BRIEF thoughts: 2017 CAPTAIN UNDERPANTS adaptation

Captain Underpants: The First Epic Movie is crisp, cartoony animation that somehow tickles you into making a doofy smile, without making you feel like a doof.

So to… debrief you, the Dreamworks production of Captain Underpants: The First Epic Movie is over-saturated with gags, with many source material contents (about the first four books) tightly compressed. The plot zig-zags like a pinball without inertia trying to score everything all at once, and it has little breathing space to process some of the gags. It’s a succession of ludicrous plot turns as vehicles for rapid sight gags, juvenile comedy, toilet humor, clearly compiled for fans of the Dav Pilkey books, though any parent who hasn’t read the books, which had surfaced on Banned Books List, but forced to tag along with their children at the theater, will go, “Huh?”

But there’s something to be said about an adaptation that shamelessly hurls every joke-firecracker at you, with the plot on speedy Mad-Libs, and celebrates its unstructured imagination, like doodles gone wild or a comedian that doesn’t pause to give their audience a breath. It doesn’t feel like it sinks into low-brow humor. It revels in it, complete with an orchestra of whoopie cushions. The zany, boneless plot is the lifeblood of this film, a wild escapism. Perhaps, bizarre, considering its source material, and deliberation in its breathless pacing, but I felt it could use more discipline in allowing its viewer to absorb the jokes and space to chuckle.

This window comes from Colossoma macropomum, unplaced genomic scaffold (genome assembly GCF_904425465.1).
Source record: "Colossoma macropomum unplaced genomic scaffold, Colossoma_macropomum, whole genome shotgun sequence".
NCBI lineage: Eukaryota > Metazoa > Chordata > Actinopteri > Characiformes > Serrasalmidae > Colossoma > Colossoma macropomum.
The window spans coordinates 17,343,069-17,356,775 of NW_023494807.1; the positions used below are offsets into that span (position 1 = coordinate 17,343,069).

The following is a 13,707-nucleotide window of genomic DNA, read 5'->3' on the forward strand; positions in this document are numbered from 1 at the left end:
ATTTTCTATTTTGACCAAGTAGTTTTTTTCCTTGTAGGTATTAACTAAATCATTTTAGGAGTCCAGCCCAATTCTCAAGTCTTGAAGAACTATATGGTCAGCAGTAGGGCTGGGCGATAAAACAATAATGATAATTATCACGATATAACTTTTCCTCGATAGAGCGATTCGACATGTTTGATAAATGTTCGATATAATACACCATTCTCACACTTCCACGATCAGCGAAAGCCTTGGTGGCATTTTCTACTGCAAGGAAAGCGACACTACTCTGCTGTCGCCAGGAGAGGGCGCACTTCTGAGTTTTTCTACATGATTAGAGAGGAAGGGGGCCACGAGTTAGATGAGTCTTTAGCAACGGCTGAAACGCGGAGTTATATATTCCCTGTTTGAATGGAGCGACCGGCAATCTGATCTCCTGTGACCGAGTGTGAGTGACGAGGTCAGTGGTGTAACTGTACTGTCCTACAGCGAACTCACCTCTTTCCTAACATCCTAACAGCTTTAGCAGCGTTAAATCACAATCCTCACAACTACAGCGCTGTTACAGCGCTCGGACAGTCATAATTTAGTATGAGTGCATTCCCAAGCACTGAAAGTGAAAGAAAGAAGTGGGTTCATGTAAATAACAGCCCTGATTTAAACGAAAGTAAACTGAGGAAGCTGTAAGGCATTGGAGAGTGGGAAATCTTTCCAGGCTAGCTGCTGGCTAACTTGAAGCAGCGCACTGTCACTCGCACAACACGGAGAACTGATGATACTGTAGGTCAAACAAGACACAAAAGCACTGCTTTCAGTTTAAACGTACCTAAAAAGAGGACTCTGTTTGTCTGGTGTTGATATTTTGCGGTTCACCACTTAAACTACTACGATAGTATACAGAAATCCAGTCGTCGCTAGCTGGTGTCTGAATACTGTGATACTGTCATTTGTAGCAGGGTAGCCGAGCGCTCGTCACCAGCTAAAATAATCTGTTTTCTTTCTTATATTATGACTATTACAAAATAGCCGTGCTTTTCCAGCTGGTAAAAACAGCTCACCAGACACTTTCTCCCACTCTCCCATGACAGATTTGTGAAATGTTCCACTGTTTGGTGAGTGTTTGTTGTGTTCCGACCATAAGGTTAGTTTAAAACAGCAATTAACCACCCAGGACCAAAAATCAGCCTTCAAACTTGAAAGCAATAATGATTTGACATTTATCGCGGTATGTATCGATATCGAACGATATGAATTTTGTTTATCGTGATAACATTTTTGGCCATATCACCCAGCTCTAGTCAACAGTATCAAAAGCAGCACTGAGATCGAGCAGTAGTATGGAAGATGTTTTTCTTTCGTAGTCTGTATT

Otherwise, it’s still fun.

 

Remember the Alamo: Never Found the Knife I Wanted

So weathered in the sun. So sandy-colored, crinkled. So proud.

Texas history was my most favorite chapter in the Social Studies textbook. I sung the legends of Davy Crockett and James Bowie. I sang the ballads in music class.

Visiting the Alamo is making a pilgrimage to ancient geeky Texas history nostalgia.

 

When I visited the gift shop, I wanted one of those lovely Bowie knives in the glass case. Ooooo, but $110 dollars. Besides, what would I even do with it?

So I settle for searching through the 14.99 jack-knives with the custom names.

But no “Carol.” Connor, Christ, Adam, James… No female-names found on the knives. Sure, maybe I should settle for the knives with “I HEART ALAMO” or just the plain “C.” But never seeing my name, let alone a female-name on the knives, disillusioned me into leaving the Alamo empty-handed.